Walter Jones Historical Park, 9 am – 4 pm
September 22, 2018
Mandarin Museum & Historical Society is participating in this 2018 Smithsonian Museum Day, a day designed to encourage people across the country to discover the wonderful museums in their own communities. At the Mandarin Museum, admission is always free, but on September 22, visitors will also receive the member discount on many museum store purchases, and all historic buildings in the Walter Jones Historical Park will be open for viewing.
In the Mandarin Museum you can view exhibits that include: a special exhibit of artifacts from the Civil War recovered from the Union steamships Maple Leaf and Columbine; items related to Harriet Beecher Stowe, who wintered in Mandarin from 1867-1884; pottery of Mandarin artist Charlie Brown; and a special World War I exhibit honoring Mandarin resident Pvt. Marion Losco, who was killed in France in 1918. On this day Dr. Keith Holland and several Maple Leaf divers will be present from 12 pm – 4 pm to answer your questions about the ship and the artifact recovery. A gift shop of books, art and items related to local history is available in the museum, and it is the only place where you can purchase the Mandarin Frogs.
The historic 1898 St. Joseph’s Mission Schoolhouse for African-American Children presents the story of the Sisters of St. Joseph, who started a mission of education in 1868 for African-American children in the Mandarin area. The interpretive exhibits also honor the many honors African-American families of Mandarin who took advantage of the opportunity at this school and others like it in the south side of Duval County. Experience what a one-room schoolhouse would have been like at the turn of the 20th century and learn about the challenges that existed for the students and the teachers.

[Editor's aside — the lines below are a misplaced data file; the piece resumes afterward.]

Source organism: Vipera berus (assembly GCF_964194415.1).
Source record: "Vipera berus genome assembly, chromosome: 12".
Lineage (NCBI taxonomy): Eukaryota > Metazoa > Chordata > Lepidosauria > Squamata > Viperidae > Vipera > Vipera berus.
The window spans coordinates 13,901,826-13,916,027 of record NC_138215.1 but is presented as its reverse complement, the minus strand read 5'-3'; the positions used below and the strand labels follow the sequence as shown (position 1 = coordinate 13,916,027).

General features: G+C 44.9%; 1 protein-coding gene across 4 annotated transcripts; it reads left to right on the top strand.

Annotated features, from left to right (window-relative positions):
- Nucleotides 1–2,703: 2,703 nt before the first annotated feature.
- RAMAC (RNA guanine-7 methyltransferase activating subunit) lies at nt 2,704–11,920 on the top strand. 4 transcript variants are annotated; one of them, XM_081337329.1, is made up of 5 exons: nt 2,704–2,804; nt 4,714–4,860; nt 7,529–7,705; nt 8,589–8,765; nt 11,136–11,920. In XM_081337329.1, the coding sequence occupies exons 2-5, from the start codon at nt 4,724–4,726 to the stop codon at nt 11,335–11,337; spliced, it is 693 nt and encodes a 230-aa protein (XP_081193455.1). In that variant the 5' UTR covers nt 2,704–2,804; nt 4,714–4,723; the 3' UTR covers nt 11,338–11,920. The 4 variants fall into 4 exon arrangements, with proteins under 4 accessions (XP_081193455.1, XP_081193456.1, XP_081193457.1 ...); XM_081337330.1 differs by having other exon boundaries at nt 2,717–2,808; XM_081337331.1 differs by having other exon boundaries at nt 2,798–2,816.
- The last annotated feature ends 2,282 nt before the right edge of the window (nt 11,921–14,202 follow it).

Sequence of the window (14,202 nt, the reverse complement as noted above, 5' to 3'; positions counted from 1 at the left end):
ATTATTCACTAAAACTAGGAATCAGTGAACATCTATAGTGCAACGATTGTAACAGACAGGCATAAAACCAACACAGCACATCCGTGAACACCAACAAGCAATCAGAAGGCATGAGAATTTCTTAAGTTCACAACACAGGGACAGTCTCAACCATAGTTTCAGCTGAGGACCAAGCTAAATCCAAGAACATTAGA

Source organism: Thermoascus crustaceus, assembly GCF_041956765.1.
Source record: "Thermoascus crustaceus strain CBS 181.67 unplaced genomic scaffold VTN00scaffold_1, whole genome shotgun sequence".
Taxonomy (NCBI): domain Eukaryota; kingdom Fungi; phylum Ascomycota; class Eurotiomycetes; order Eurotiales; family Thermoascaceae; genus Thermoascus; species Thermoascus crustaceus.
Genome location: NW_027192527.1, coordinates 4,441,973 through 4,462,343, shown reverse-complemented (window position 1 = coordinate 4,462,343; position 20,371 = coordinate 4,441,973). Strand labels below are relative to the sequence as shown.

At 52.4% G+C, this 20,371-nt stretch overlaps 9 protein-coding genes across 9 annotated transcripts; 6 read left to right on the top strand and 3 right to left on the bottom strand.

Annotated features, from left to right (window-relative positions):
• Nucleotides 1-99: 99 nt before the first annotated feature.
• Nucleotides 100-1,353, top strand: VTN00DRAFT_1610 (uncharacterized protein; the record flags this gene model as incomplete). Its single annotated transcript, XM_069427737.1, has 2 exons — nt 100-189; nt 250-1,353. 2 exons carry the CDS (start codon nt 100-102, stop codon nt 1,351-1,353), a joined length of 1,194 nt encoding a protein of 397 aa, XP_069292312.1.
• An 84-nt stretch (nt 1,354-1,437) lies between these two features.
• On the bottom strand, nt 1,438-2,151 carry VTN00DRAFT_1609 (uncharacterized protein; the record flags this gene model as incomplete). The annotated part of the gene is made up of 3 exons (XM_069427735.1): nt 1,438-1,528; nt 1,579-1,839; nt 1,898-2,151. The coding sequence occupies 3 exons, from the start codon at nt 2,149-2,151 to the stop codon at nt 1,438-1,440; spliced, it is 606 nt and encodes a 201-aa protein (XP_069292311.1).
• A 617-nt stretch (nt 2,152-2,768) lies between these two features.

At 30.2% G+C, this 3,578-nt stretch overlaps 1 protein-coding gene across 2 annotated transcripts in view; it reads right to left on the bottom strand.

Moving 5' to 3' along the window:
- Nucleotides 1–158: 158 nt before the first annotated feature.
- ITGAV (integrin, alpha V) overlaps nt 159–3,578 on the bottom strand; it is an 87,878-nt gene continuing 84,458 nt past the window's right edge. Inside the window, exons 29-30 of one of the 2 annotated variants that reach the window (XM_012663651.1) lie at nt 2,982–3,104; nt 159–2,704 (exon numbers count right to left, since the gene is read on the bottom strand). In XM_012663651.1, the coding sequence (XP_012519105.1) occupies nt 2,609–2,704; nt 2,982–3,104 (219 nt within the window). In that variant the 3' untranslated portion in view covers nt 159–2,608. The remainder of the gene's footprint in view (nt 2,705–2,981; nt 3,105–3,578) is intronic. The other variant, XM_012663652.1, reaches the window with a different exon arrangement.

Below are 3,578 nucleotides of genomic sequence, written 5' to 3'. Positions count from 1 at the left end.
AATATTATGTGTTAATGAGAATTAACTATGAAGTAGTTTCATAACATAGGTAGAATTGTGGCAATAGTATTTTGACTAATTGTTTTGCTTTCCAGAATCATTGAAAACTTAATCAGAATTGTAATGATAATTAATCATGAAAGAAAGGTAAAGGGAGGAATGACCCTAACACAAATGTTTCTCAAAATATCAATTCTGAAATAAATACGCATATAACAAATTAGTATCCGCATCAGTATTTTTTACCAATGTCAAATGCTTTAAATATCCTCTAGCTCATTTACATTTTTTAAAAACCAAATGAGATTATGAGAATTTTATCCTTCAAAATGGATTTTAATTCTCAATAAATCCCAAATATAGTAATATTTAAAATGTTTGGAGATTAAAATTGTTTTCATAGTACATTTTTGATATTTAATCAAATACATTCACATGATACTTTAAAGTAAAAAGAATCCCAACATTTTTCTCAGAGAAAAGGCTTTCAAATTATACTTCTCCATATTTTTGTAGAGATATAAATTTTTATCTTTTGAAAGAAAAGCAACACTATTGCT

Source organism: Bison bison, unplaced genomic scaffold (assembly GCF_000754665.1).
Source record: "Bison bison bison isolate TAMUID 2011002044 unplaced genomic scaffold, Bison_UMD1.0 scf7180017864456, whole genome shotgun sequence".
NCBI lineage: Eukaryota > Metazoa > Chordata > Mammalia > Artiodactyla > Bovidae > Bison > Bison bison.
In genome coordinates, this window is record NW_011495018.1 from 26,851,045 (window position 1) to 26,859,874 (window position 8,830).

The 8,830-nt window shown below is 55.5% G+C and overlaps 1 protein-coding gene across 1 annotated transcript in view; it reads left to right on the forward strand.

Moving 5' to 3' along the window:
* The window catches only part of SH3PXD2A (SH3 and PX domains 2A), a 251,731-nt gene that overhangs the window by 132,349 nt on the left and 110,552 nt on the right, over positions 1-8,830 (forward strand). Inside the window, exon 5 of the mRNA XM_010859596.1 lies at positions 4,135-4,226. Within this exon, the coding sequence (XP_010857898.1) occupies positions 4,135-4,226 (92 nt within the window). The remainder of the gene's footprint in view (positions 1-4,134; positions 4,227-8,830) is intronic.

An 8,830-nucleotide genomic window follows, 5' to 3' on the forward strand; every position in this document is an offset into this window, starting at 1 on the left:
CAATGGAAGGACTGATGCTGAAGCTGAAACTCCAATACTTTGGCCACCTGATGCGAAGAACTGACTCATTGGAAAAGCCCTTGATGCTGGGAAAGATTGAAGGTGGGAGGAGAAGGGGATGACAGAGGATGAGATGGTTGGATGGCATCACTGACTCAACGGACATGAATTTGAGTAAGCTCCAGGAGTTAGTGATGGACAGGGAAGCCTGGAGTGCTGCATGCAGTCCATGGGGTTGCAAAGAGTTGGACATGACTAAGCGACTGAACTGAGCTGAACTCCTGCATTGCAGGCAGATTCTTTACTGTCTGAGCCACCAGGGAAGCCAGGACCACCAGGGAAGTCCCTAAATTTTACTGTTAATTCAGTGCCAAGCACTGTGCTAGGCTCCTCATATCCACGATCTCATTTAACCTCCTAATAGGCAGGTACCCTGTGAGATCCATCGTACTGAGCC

The historic 1875 Webb farmhouse will be open for tours, along with the Losco Winery and the 1876 Barn, all located within the farmstead area of the park. You may view the Wheeler Sawmill, the sugar cane grinder, the agricultural equipment in the barn and the wine making equipment in the winery. The farmhouse, furnished with items from the Walter Jones family and period pieces from the early part of the 20th century, allows visitors to visualize what life was like in our then sleepy little village called Mandarin. Life before electricity, before automobiles and paved roads, and before indoor plumbing! Life when it was peaceful and quiet and you knew all of your neighbors.
Let your imagination take you on a journey back in time as you stroll through the beautiful park. Picture the steamboats coming up the St. Johns and arriving at the wharf with your mail and dry goods, and imagine the screaming whistle of the Maple Leaf as it hit a Confederate mine and went to the bottom of the river.